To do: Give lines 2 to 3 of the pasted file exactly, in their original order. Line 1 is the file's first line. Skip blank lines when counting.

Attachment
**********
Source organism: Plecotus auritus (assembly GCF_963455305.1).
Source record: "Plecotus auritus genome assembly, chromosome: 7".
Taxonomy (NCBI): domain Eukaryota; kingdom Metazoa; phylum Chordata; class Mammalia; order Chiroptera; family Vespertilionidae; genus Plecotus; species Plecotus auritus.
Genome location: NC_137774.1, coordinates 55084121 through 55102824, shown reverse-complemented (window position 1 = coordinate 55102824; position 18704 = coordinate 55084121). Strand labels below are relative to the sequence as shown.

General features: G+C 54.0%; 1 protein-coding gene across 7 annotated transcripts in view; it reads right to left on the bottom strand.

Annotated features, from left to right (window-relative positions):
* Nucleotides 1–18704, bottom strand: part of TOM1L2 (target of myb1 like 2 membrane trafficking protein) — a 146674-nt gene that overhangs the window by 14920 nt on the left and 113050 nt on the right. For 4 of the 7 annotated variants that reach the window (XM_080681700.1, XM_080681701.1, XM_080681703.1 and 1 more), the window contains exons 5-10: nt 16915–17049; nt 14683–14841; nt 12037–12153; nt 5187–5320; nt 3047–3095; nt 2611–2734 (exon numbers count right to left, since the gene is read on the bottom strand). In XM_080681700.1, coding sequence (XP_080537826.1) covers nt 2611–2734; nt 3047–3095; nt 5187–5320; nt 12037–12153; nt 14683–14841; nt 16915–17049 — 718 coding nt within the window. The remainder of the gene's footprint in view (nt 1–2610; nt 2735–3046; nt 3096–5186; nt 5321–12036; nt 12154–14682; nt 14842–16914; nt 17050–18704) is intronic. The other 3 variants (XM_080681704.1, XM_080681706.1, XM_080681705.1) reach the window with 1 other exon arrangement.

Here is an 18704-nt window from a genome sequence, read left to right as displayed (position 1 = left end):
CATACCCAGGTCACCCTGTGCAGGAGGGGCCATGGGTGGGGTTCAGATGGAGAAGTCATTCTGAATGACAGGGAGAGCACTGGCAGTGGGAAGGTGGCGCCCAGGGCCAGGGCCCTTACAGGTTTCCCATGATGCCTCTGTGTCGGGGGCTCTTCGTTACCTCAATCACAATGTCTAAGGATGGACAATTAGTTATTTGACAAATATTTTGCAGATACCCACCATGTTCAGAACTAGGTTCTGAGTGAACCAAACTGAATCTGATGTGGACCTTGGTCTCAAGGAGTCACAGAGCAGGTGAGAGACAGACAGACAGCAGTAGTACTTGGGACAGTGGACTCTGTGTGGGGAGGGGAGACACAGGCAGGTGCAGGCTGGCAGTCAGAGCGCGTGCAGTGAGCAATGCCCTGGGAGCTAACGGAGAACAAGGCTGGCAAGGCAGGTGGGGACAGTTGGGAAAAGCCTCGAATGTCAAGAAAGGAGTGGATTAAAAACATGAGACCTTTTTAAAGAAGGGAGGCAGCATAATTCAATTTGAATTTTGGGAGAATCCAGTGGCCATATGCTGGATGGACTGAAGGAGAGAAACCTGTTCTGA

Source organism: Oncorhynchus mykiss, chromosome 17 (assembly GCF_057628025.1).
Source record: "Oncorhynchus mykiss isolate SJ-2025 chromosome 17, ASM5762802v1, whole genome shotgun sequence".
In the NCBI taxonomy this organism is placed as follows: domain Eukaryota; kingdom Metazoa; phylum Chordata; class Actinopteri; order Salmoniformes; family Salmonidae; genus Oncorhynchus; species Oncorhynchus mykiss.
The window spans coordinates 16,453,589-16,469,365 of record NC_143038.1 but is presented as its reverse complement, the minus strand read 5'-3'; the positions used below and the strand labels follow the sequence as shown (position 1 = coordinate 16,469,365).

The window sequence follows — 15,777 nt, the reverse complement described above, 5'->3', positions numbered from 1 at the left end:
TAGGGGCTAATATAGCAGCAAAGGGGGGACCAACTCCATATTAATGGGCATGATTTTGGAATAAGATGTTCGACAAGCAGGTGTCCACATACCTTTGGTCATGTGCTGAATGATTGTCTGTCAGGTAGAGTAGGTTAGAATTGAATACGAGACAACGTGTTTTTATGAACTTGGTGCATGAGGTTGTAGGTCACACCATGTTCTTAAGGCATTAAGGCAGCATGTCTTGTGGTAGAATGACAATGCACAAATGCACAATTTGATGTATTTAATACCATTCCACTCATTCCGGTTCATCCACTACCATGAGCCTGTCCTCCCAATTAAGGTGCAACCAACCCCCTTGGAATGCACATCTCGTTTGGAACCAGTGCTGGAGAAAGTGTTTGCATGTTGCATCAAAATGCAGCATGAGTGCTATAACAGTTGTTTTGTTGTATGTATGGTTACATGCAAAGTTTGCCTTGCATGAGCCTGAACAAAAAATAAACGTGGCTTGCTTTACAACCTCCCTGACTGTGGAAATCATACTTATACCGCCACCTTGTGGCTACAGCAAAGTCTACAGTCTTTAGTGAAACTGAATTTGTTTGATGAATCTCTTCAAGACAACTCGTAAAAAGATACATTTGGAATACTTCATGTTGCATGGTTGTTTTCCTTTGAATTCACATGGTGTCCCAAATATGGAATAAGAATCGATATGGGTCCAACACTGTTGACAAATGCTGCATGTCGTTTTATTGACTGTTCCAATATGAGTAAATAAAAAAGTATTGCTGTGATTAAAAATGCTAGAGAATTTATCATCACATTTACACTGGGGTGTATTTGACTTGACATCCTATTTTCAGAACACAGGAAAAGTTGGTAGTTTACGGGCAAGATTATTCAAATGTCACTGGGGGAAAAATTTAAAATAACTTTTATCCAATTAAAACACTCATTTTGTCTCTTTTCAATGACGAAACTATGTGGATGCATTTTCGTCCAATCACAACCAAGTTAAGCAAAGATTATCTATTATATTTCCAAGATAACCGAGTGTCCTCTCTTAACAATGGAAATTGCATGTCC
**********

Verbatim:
Source record: "Plecotus auritus genome assembly, chromosome: 7".
Taxonomy (NCBI): domain Eukaryota; kingdom Metazoa; phylum Chordata; class Mammalia; order Chiroptera; family Vespertilionidae; genus Plecotus; species Plecotus auritus.